Wednesday, June 30, 2010

Three days in

So far, I've learned that time has no shape. I thought it did when I was working. I left home at 7:30 a.m. and returned at 6:00 p.m. My time was defined during those hours. Now it isn't, except by the decisions I make.

I can't remember ever having time look like this, and it is very cool.

On Monday I started a new exercise class. One of my goals for the next year is to help build one Habitat for Humanity House in my community and one in the Gulf. I need to be fit, especially in my upper body, to do that. Plus, I believe it's "use it or lose it" with my body, and I intend to use it for as long as possible.

On Monday I also finished up a writing assignment I'd been putting off for a month. I needed two hours of time, and on Monday I had it.

On Tuesday I finished up the first module of my online ESL course. Again, it was a writing assignment that required a couple of hours.

Tomorrow we leave for a convention in San Antonio, where it will be hot and humid. I'm not nuts about humid, but I could use some warm. Here in the Pacific Northwest it's in the 60s most days so far, and the sun is out maybe an hour or two a day.

Today I paid the bills from my husband Art's checking account, for the first time in the nearly 20 years we have been together. It was simpler than breaking everything out and reconciling who owed who what, but it felt decidedly weird. When we got together I was adamant about being self-sufficient. Now we've made the decision together to live off his pensions for three years so I can collect a larger one when I'm 65. I guess I can make that change.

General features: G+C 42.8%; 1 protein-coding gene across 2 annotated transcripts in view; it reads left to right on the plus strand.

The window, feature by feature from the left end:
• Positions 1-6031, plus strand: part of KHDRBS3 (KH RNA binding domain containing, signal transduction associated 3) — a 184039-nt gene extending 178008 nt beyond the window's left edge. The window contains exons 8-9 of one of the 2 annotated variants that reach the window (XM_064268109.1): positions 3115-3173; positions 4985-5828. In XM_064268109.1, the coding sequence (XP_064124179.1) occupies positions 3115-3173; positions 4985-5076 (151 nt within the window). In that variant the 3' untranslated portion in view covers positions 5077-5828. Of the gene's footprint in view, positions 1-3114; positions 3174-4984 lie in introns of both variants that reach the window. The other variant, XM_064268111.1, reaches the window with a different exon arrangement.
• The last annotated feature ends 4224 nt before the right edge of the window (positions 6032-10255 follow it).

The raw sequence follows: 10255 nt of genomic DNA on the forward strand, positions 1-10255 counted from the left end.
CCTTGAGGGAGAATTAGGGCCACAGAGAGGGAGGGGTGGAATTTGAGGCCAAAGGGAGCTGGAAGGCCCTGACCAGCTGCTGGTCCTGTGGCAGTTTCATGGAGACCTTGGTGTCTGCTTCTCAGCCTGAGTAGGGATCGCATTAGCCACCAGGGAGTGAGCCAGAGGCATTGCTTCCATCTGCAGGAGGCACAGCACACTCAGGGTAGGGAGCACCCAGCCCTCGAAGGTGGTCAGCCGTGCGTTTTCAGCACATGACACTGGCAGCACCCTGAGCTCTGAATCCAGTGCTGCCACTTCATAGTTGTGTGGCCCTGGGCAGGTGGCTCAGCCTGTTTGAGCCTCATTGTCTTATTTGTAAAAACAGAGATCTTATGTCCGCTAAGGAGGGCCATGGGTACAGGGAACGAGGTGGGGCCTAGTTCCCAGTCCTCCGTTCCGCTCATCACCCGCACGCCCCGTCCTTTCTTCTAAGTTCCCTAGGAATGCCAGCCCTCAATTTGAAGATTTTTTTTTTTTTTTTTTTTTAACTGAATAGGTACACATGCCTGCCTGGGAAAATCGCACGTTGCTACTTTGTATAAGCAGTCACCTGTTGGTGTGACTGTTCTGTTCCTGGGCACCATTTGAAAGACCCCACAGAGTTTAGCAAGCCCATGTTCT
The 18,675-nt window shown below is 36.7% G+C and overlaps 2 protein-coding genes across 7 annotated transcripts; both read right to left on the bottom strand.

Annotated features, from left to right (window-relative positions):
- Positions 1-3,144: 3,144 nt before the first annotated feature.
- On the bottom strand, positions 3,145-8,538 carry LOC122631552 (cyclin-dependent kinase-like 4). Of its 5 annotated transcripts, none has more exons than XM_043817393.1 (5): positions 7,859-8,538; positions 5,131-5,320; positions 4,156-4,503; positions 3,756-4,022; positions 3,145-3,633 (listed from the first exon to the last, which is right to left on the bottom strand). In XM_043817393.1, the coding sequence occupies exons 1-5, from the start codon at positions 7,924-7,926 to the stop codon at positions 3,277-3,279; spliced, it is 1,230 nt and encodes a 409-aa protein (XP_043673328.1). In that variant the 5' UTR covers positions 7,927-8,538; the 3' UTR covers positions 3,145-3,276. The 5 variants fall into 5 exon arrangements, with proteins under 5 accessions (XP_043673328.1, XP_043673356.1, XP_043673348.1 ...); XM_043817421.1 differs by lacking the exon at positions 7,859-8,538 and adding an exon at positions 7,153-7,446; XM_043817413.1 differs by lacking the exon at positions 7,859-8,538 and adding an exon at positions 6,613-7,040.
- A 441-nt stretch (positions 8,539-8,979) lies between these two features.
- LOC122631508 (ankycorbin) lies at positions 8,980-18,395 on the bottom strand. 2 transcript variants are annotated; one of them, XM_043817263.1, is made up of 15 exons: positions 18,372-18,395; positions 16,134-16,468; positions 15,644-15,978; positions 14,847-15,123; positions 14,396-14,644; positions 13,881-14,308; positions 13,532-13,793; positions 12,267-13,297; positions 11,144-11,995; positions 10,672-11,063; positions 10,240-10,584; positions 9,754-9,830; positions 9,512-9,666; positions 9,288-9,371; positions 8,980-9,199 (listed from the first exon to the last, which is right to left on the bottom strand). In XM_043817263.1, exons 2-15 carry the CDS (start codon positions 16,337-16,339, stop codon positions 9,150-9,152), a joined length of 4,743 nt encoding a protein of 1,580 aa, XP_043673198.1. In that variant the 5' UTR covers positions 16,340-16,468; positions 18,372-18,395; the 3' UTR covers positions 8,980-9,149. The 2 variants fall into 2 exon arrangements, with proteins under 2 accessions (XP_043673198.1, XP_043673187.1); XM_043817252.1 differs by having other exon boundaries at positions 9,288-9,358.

A couple of weeks ago I aggravated an old SI joint injury, and my back still hurts; I'm compensating with my how I walk so my right hip is bothering me too. It's like the universe is telling me to enjoy myself regardless of my physical circumstances. I can do that, too, though with a good deal of impatience to have the healing process hurry up!

And I am reading a lot. Books, mostly about community and social networks and how to live richly after retirement. On my Kindle I'm reading Voluntary Simplicity. Still waiting for later this afternoon are an issue of Budget Traveler and an issue of Sierra, both from last winter. I'm reading the new magazines as they come in, and the old ones in between. It is a feast!

Sunday, June 27, 2010

Well, I did it! I took all my tasks for today from my online calendar except for the ones that had to be done. I'm working with a group of six women to compile an "abcdarium" on states of mind. Each of us chose letters and wrote a 300- to 500-word piece on a word beginning with that letter. The edits have to be to the compiler by Wednesday.

One of my letters is "V" and I chose vitality. I turned in the first draft in May and it was honestly critiqued by my group. I put off doing the edits until today, because I needed a chunk of time. Now I have the time!

Here's the current version of Vitality:

My favorite definition of vitality is “the power to live or grow”. I retired from work in June, and I’m thinking of it as a beginning of the next part of my life – one full of freedom and choices and vitality.